They had instant as well where I got the dry yeast. I thought that was for the pizza dough in a hurry reciepe so I have not tried it. Thanks I will get it for next batch this weekend.
Should the dough balls ever increase in size with either of the kinds of yeast? I shape my dough into balls and put into fridge as soon as I am done mixing. Should I be letting them rise before I put them in the fridge?
I think maybe I need a cooking class to get some cooking basics.

cannyfradock 12-18-2009 07:40 AM

Re: yeast question
 
Quote:

Originally Posted by lane (Post 74738)
Well I finished building and curing my oven. I cooked in it last night and the pizza was pretty chewy. I am following the recipe for dough in the pizza ebook. I put in the 3 grams of yeast that it called for. I may have done that part wrong though, I am thinking.

The Fleiscmanns active dry yeast packets say to dissolve the yeast in 1/4 cup 100-110 degree water. To proof (foam) yeast, stir in one teaspoon sugar, let stand10 minutes. If mixture doubles yeast is active.

Do I need to do these steps as well or just mix in the yeast like the ebook says. I have no idea how to cook so this is all new to me.
Thanks Lane

Lane

Would you like an easy answer to all your questions....please read on

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So would I!!!!! I'm having exactly the same problems as you.I thought I found the perfect pizza recipe the other day, but when I started reading the method, the first thing said was ......turn your bread mixer to setting #2. What mixer? Even if I had the space....I could'nt afford one.

I hope you don't mind if I follow this thread, as I would love to come across that perfect pizza recipe.

Regards Terry (C.F)

lane 12-18-2009 07:50 AM

Re: yeast question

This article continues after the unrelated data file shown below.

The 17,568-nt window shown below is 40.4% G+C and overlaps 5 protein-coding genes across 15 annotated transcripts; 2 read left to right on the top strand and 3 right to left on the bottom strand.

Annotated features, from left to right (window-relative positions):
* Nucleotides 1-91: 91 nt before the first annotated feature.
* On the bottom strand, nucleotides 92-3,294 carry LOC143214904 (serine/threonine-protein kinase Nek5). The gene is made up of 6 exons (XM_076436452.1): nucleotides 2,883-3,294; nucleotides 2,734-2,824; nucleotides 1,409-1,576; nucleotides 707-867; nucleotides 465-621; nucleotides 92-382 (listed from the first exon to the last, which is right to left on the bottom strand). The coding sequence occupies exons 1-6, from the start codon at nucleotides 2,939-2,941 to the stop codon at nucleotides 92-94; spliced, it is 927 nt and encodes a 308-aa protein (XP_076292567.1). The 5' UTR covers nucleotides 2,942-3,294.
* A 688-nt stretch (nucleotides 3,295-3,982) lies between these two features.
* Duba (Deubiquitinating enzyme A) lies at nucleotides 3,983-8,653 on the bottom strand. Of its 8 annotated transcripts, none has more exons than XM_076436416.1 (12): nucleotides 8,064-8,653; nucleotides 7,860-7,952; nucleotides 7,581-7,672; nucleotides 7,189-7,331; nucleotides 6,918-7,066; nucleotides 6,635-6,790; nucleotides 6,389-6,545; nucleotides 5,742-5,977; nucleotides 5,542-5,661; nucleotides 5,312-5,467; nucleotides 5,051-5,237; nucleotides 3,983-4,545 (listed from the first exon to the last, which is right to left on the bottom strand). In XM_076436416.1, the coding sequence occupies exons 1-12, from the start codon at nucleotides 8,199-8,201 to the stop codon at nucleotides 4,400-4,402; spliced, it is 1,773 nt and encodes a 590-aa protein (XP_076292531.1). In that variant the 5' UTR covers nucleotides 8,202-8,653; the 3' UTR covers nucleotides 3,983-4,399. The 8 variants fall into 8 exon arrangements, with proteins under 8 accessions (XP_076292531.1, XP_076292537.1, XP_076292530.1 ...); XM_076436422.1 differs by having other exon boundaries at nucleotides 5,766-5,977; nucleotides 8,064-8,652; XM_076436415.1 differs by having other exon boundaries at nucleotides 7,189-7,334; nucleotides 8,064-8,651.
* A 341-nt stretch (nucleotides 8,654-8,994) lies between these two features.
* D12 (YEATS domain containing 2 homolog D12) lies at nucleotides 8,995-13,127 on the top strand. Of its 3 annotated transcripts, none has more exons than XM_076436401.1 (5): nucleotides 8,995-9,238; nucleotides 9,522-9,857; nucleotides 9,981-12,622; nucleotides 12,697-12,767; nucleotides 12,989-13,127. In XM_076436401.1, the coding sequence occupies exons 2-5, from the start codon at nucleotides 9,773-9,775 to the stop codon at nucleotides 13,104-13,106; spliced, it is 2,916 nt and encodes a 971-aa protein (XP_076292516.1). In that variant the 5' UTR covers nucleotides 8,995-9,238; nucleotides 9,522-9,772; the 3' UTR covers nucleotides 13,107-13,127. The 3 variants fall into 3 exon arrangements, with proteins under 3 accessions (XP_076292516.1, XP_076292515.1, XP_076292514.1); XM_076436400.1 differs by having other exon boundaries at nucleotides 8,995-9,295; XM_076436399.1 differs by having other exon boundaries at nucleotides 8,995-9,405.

Hello Terry,
I thought cooking would be easy to oven building but looks like a good learning curve to it as well.

I bought one of the kitchen aid 600 mixers mentioned in the ebook. You can watch craigslist for them. I picked it up brand new for 225.00. Someone else was selling a smaller one but still kitchen aid for 75.00 so you may be able to get one that way. Watch kitchenaids website as well they go on special and almost always have refurbs as well.

dsgreco 12-18-2009 07:57 AM

Re: yeast question
 
The book American Pie by Peter Reinhardt and the website for Varasano's pizza are great resources that will help you greatly. I would read the entire recipe from Jeff Varasano's NY Pizza Recipe. It is a great resource.

cannyfradock 12-18-2009 08:09 AM

Re: yeast question
 
Many thanks for the advice Lane. Just checked out "Kitchenaids" U.K website, but still beyond my means for a half decent mixer. Never mind. Back to old fashioned tecknique's and "trial and error"

Terry (C.F)

lane 12-18-2009 06:33 PM

Re: yeast question
 
Jeff Varasano's NY Pizza Recipe was a great read. That helps a lot. I will try and get the book as well but the website has lots of the things I have been wondering about yeast. Great pictures of the dough going in and out of the fridge which helps a lot.
If I can ever handle anything that sticky I will be impressed.
Thanks Lane